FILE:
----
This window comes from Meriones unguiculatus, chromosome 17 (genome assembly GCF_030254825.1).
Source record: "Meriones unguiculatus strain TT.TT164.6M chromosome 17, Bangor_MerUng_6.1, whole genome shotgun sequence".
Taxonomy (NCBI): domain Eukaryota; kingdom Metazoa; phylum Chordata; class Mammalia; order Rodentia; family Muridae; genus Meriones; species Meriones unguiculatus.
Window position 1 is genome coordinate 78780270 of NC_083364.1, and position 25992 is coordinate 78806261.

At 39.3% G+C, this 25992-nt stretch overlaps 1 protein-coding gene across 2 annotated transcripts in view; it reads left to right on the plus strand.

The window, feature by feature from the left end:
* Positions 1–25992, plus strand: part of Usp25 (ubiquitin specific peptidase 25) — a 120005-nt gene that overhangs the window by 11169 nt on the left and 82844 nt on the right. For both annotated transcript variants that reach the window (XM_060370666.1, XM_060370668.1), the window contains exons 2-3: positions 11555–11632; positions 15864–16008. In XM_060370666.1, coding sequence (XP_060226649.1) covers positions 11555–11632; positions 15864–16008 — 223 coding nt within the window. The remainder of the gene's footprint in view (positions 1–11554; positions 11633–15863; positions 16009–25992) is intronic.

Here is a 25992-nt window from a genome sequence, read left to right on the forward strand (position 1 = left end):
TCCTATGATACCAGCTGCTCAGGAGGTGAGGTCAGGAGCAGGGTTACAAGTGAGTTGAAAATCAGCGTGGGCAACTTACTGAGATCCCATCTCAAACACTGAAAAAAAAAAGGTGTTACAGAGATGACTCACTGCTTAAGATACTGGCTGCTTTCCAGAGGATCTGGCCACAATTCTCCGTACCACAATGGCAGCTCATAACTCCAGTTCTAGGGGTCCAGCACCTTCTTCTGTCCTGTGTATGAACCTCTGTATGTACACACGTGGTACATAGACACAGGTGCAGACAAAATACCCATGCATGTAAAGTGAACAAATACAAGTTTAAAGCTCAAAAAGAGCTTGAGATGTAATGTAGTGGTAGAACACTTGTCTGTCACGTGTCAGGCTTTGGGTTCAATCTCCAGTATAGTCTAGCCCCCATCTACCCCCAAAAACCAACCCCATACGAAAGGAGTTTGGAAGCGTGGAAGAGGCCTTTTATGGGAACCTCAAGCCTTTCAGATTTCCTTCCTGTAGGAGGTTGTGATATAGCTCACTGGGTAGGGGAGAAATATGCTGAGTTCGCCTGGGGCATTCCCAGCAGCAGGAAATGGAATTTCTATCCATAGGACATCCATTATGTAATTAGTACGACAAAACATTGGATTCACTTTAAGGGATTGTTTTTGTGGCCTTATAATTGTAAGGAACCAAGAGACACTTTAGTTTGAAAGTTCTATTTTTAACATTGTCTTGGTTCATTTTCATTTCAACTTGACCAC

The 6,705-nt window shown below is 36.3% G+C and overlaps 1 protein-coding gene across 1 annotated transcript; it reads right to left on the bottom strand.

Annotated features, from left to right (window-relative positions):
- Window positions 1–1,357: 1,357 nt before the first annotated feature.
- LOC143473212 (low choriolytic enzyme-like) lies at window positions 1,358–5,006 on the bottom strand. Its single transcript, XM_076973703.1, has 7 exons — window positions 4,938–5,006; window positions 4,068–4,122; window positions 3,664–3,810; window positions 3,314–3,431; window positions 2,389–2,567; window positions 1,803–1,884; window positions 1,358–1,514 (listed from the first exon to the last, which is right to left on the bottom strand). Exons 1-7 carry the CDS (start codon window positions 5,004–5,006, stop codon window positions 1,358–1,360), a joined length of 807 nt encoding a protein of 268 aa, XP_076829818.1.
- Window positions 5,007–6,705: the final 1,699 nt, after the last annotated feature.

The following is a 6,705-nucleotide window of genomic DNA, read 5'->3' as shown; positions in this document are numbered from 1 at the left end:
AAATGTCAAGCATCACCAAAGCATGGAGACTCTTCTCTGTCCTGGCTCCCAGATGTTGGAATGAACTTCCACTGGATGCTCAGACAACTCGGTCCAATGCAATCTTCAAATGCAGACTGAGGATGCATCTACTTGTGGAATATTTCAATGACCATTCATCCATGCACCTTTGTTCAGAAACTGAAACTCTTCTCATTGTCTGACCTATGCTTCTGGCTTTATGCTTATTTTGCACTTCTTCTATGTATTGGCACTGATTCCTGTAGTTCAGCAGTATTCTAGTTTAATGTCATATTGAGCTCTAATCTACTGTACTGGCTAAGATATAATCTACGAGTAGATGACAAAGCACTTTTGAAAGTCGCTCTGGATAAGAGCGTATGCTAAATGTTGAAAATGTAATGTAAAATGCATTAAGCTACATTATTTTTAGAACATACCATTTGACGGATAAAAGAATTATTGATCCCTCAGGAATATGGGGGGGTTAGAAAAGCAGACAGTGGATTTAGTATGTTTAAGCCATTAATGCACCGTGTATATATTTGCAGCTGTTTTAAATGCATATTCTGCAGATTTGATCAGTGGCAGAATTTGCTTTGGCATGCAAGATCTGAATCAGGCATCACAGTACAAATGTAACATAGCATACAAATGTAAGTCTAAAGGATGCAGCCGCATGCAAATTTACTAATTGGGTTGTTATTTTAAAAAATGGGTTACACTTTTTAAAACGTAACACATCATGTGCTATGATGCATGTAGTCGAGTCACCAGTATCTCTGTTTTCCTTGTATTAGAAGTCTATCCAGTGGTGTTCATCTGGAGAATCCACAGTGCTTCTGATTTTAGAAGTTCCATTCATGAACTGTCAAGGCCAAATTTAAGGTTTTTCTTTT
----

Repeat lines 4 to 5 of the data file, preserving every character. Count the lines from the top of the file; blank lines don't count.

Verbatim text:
Window position 1 is genome coordinate 78780270 of NC_083364.1, and position 25992 is coordinate 78806261.

At 39.3% G+C, this 25992-nt stretch overlaps 1 protein-coding gene across 2 annotated transcripts in view; it reads left to right on the plus strand.